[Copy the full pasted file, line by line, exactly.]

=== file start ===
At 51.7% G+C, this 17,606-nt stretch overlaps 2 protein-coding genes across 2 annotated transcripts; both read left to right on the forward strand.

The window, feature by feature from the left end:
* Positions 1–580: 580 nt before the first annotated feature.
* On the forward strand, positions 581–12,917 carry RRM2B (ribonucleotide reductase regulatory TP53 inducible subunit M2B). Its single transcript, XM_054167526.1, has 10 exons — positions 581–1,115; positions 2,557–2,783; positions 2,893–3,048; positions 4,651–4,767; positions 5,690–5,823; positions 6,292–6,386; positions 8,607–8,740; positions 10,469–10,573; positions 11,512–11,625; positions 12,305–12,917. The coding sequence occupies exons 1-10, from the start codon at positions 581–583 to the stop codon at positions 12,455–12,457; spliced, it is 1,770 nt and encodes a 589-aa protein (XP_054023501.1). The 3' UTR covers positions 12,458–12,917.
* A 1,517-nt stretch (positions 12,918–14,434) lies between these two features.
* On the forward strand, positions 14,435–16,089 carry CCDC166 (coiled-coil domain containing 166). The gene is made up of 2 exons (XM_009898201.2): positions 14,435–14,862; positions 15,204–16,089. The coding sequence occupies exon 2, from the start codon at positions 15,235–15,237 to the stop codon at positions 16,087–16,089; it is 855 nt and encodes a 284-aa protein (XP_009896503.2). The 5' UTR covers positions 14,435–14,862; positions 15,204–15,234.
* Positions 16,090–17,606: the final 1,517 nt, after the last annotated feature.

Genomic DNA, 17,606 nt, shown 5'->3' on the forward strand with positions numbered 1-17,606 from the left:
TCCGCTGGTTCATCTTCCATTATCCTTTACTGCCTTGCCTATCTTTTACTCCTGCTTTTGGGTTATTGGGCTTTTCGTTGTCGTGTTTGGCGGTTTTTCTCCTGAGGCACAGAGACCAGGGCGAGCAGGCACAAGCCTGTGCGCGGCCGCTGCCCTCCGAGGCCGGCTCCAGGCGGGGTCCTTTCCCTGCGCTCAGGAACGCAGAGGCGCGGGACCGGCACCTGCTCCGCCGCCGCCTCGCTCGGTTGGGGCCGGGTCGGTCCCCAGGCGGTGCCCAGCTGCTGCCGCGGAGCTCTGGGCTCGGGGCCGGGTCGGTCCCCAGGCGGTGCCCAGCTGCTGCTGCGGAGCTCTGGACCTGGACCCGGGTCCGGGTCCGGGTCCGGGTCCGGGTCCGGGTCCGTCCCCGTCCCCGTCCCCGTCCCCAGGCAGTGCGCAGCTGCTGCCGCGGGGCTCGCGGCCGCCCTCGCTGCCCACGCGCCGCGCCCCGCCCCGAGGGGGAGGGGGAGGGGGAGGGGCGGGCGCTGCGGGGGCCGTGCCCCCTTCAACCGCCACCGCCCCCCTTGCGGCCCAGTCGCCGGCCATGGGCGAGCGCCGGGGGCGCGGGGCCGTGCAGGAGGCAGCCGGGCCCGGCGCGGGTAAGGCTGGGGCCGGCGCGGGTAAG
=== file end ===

At 51.7% G+C, this 17,606-nt stretch overlaps 2 protein-coding genes across 2 annotated transcripts; both read left to right on the forward strand.

The window, feature by feature from the left end:
* Positions 1–580: 580 nt before the first annotated feature.
* On the forward strand, positions 581–12,917 carry RRM2B (ribonucleotide reductase regulatory TP53 inducible subunit M2B). Its single transcript, XM_054167526.1, has 10 exons — positions 581–1,115; positions 2,557–2,783; positions 2,893–3,048; positions 4,651–4,767; positions 5,690–5,823; positions 6,292–6,386; positions 8,607–8,740; positions 10,469–10,573; positions 11,512–11,625; positions 12,305–12,917. The coding sequence occupies exons 1-10, from the start codon at positions 581–583 to the stop codon at positions 12,455–12,457; spliced, it is 1,770 nt and encodes a 589-aa protein (XP_054023501.1). The 3' UTR covers positions 12,458–12,917.
* A 1,517-nt stretch (positions 12,918–14,434) lies between these two features.
* On the forward strand, positions 14,435–16,089 carry CCDC166 (coiled-coil domain containing 166). The gene is made up of 2 exons (XM_009898201.2): positions 14,435–14,862; positions 15,204–16,089. The coding sequence occupies exon 2, from the start codon at positions 15,235–15,237 to the stop codon at positions 16,087–16,089; it is 855 nt and encodes a 284-aa protein (XP_009896503.2). The 5' UTR covers positions 14,435–14,862; positions 15,204–15,234.
* Positions 16,090–17,606: the final 1,517 nt, after the last annotated feature.

Genomic DNA, 17,606 nt, shown 5'->3' on the forward strand with positions numbered 1-17,606 from the left:
TCCGCTGGTTCATCTTCCATTATCCTTTACTGCCTTGCCTATCTTTTACTCCTGCTTTTGGGTTATTGGGCTTTTCGTTGTCGTGTTTGGCGGTTTTTCTCCTGAGGCACAGAGACCAGGGCGAGCAGGCACAAGCCTGTGCGCGGCCGCTGCCCTCCGAGGCCGGCTCCAGGCGGGGTCCTTTCCCTGCGCTCAGGAACGCAGAGGCGCGGGACCGGCACCTGCTCCGCCGCCGCCTCGCTCGGTTGGGGCCGGGTCGGTCCCCAGGCGGTGCCCAGCTGCTGCCGCGGAGCTCTGGGCTCGGGGCCGGGTCGGTCCCCAGGCGGTGCCCAGCTGCTGCTGCGGAGCTCTGGACCTGGACCCGGGTCCGGGTCCGGGTCCGGGTCCGGGTCCGGGTCCGTCCCCGTCCCCGTCCCCGTCCCCAGGCAGTGCGCAGCTGCTGCCGCGGGGCTCGCGGCCGCCCTCGCTGCCCACGCGCCGCGCCCCGCCCCGAGGGGGAGGGGGAGGGGGAGGGGCGGGCGCTGCGGGGGCCGTGCCCCCTTCAACCGCCACCGCCCCCCTTGCGGCCCAGTCGCCGGCCATGGGCGAGCGCCGGGGGCGCGGGGCCGTGCAGGAGGCAGCCGGGCCCGGCGCGGGTAAGGCTGGGGCCGGCGCGGGTAAG